President Vladimir Putin has publicly discussed the problem of Russia's declining population on numerous occasions and has initiated and financed measures to combat it. These have largely concentrated on increasing family size, improving standards of healthcare and reducing the imbalance between immigration and emigration. These measures are essential, but unless the numbers of men who die early can be significantly reduced, the population will continue to fall.

A team of British experts in medicine, public health and medical education will be launching a project in London on Wednesday titled "Reducing Early Mortality in the Russian Federation" with the aim of helping Russia combat this problem.

A holistic project has been devised to give postgraduate training to Russian polyclinic doctors and other healthcare workers in recognizing the causes of heart and circulatory disease, as well as diagnosing and treating it. Simultaneously, intensive long-term public education programs will be undertaken at the local level involving all levels of society -- families, schools, educational institutions, factories and workplaces -- with the objective of educating people about cardiovascular illnesses and their causes, prevention and treatment. This will be combined with the preventative use by those at risk of developing heart disease of small daily doses of aspirin to thin the blood and of a medication known as statins to reduce blood-cholesterol levels.

For this program to be implemented and succeed it will have to receive authorization from the federal and regional governments and be planned and implemented in conjunction with Russian cardiologists, preventive medicine specialists and medical educators. Our initial experiences lead us to believe that this initiative will be welcomed by the Russian authorities.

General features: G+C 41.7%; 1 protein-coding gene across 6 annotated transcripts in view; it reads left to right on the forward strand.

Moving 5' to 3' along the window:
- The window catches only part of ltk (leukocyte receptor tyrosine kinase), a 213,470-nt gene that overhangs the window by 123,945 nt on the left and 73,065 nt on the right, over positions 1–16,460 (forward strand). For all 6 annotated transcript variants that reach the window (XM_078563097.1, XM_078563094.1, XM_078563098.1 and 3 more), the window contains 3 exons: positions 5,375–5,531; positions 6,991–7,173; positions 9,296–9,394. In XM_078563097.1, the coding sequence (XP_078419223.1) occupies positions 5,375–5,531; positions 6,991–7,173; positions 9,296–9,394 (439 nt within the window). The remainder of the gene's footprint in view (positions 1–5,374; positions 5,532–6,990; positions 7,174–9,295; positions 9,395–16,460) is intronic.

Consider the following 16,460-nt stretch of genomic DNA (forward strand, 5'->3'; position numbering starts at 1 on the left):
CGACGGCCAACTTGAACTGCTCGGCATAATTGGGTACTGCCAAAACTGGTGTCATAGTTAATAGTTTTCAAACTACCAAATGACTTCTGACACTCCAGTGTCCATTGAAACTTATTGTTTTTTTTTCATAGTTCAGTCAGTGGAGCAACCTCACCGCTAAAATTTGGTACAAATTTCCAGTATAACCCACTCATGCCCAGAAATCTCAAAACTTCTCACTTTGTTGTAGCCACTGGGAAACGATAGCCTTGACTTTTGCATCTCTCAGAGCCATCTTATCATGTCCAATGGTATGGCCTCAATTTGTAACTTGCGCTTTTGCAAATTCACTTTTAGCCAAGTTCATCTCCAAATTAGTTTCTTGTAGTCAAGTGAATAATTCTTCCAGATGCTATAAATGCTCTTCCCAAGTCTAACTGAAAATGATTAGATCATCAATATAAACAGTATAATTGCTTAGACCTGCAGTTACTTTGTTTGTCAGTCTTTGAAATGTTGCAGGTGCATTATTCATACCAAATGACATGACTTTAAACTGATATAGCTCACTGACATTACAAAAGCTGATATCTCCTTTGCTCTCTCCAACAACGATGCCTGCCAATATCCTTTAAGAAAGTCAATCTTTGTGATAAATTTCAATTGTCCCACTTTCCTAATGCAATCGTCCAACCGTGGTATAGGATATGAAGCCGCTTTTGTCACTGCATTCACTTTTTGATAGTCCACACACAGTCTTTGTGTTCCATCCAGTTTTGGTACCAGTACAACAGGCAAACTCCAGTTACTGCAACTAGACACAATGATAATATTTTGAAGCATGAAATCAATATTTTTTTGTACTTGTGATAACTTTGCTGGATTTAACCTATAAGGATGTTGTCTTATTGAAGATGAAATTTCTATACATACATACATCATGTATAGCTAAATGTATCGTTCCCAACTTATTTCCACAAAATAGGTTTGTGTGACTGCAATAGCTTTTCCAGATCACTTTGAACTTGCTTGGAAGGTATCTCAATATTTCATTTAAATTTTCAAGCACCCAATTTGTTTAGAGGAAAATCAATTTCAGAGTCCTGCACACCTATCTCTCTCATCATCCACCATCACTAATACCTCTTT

We are proposing to begin with a three-year pilot project in a region yet to be determined, with the objective of demonstrating the benefits of the program on the ground and modifying it where necessary. Subsequently, similar programs will be initiated in other regions, ultimately stretching to cover the entire country.

Funding for the pilot scheme will probably come largely from non-Russian sources, but due to the vast scope of the project and the need to continue it indefinitely, subsequent funding will have to come from Russian sources -- federal and regional governments, the corporate sector and individuals.

The benefits will be felt at the personal level as fathers, sons, brothers and uncles live longer and healthier lives, and at the national level in the form of a markedly improved economy. A 20 percent reduction in deaths from heart disease by 2025 will increase male life expectancy by six years and restore the anticipated 5 percent annual loss in GDP.

Changing long-established life styles will not be easy. But evidence from other projects show that it is not only possible, but can be highly successful. Many other healthcare problems will continue to exist, with those to combat infectious diseases, cancer and trauma to name just a few. But if this single project can save the lives of 250,000 men per year and improve the quality of life for many, many more, it must be implemented. For the sake of Russia's future and the future of its people such a program has to succeed.